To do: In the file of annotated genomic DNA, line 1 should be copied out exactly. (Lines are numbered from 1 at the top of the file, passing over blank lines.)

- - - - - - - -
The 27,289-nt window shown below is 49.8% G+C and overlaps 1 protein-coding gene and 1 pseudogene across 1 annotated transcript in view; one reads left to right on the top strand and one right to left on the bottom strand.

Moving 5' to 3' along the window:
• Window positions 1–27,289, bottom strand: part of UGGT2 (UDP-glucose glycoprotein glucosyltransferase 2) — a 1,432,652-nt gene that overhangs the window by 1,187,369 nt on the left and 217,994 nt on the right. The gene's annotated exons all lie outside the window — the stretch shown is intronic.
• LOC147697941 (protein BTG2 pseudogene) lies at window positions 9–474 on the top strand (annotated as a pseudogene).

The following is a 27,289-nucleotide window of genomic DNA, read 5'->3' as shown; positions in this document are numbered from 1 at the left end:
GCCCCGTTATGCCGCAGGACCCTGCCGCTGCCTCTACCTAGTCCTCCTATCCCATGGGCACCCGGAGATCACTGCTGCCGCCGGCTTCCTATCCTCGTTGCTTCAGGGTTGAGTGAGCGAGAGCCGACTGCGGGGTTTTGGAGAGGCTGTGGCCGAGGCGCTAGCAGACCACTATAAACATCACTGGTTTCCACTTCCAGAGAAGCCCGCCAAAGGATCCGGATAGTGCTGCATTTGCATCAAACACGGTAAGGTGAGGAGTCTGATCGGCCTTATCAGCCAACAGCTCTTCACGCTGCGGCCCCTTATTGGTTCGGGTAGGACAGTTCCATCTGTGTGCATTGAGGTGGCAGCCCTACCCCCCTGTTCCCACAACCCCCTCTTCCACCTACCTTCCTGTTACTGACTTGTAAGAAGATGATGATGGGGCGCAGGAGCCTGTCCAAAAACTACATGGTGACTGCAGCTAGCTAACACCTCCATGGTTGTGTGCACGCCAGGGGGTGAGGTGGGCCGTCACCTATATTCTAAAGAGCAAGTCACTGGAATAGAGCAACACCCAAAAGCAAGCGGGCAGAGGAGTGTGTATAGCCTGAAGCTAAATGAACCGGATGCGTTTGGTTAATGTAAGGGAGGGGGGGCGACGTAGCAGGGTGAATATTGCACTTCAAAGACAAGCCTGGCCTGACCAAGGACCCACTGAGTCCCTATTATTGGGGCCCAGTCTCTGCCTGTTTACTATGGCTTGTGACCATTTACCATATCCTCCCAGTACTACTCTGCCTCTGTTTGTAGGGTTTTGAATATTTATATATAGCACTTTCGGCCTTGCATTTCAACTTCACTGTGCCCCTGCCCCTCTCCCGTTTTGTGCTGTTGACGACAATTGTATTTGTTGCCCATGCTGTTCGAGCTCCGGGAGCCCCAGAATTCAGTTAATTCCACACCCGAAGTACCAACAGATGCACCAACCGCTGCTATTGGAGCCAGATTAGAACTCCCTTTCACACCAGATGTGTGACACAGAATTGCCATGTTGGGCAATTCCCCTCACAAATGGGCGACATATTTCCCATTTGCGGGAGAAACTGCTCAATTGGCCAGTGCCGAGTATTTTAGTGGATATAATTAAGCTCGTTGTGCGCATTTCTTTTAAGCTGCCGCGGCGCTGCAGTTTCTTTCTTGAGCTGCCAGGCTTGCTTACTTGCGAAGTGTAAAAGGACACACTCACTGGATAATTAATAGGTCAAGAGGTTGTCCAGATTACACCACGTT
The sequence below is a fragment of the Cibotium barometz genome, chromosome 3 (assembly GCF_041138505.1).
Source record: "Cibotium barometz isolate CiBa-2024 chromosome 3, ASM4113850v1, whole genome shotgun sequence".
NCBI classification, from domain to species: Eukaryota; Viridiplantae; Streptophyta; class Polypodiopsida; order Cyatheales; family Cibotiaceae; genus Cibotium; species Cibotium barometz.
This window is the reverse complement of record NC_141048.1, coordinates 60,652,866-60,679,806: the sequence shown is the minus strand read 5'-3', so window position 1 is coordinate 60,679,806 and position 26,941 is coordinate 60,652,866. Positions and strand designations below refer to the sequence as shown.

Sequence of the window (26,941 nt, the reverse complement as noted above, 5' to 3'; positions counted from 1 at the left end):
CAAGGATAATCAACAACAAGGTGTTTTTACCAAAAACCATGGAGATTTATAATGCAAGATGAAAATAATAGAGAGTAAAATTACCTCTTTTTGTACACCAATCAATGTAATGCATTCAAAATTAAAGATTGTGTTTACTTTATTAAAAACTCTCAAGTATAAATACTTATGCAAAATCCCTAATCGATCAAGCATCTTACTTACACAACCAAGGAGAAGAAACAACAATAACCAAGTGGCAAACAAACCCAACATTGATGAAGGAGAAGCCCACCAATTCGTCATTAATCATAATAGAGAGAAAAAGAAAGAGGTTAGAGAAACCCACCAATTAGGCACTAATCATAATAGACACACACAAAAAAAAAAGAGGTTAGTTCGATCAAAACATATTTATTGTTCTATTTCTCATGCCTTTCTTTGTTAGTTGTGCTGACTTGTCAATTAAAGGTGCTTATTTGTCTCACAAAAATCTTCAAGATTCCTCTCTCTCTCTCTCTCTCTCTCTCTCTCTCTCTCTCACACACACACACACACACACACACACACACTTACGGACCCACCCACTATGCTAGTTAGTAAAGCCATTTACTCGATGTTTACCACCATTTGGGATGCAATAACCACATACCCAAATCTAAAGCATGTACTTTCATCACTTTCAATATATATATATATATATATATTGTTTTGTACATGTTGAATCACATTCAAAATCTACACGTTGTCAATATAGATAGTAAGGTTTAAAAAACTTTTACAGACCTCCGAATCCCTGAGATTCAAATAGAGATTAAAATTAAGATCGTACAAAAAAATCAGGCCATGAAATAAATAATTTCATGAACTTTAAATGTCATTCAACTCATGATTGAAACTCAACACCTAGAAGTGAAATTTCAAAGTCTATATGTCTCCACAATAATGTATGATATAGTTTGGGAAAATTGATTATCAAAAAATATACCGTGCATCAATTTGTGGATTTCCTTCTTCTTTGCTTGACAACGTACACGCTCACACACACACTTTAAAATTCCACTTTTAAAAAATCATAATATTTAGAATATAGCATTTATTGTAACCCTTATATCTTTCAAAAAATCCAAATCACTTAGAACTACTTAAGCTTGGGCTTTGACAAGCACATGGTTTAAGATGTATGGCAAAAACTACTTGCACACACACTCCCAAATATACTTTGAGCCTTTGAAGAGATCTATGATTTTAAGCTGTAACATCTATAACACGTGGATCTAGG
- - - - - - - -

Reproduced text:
The 27,289-nt window shown below is 49.8% G+C and overlaps 1 protein-coding gene and 1 pseudogene across 1 annotated transcript in view; one reads left to right on the top strand and one right to left on the bottom strand.